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Curtain Road/Mills Court, October 2017

In the press the developers talk commendably of their excitement at possessing an original street Banksy and of their desire to make it visible to everyone, while the restorers talk briefly of the restoration process, stripping back layers of paint until they found Banksy’s paint.

That vagueness draws a veil over a minor miracle for the art restorer has managed to go from something that back in 2006 had been blasted back to bare brick over most of its surface to something that looks like Banksy might have sprayed it last night – with thanks to Martin Bull for this photo.

Jet washed Snorting Copper, Curtain Rd, London - By Martin Bull - 17.5.2006
Photo copyright Martin Bull, 2006

The condition of the Banksy certainly did not improve with age, here is a photo I took of a glorious portrait of friend and truly awesome New York street art photographer Luna Park as rendered by Elbow Toe, there is barely a trace of paint left on the brickwork, indeed judging by the noticeably reduced amount of grey paint and the loss of substantially more of the copper it appears that a further spray-jetting took place between the taking of these two photos.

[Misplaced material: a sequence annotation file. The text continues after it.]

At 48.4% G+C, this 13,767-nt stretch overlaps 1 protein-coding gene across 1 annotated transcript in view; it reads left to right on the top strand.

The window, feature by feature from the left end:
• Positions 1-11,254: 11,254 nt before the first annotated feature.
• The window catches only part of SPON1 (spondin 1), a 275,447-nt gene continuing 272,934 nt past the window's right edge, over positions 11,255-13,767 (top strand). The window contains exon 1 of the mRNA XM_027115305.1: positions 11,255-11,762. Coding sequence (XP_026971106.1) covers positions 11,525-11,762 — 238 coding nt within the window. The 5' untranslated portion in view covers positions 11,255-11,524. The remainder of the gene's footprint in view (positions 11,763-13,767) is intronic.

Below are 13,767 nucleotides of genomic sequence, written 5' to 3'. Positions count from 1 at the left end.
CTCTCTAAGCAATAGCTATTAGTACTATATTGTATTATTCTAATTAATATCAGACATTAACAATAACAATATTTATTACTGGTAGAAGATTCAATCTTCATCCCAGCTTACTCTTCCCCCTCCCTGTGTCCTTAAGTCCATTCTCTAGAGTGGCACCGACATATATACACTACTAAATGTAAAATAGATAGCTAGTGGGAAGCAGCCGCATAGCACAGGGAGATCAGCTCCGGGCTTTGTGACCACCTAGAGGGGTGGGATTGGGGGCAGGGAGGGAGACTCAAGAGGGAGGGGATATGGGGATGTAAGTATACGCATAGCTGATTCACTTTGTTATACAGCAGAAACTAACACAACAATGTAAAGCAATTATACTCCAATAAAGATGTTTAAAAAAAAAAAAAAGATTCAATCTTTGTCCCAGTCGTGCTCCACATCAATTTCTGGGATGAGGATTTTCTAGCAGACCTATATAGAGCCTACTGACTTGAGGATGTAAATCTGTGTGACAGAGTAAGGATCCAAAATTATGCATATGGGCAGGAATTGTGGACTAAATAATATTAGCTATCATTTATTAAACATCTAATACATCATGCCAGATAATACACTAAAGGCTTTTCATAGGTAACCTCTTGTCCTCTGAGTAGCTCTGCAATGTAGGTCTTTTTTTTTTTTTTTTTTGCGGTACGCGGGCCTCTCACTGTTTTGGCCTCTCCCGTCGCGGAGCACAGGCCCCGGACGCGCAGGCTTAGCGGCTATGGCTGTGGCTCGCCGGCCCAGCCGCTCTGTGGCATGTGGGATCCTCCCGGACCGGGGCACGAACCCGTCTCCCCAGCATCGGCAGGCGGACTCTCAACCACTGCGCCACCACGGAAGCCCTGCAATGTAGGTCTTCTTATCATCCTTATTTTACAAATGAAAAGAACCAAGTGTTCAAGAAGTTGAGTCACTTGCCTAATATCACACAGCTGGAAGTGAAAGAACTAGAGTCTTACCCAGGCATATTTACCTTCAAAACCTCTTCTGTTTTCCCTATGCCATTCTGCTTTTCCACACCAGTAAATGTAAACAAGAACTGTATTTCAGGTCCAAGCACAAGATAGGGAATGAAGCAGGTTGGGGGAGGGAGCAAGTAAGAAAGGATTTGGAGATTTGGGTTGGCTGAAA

"Luna Park" by Elbow Toe, 2007

The wall then changed appearance many many times over the years, including the occasionally complete buff.

Curtain Road, 2012

"Prostitutes and Junkies", K-Guy; Roses, Copyright (that's the artist's name, not an assertion of legal property ownership!); Space Invader LDN_78; 2008

The restoration and sharing of this Banksy zombie at one level may be applauded but it is sadly flawed in one other major respect apart from its provenance, the copper no longer has a line of coke to snort!  That line of coke was an absolutely key element of Banksy’s artwork and its absence nullifies completely the dynamic of Banksy’s joke. I wonder if you gently scrap back the tarmac in the alleyway would you find Banksy’s original line – call a restoration company quick!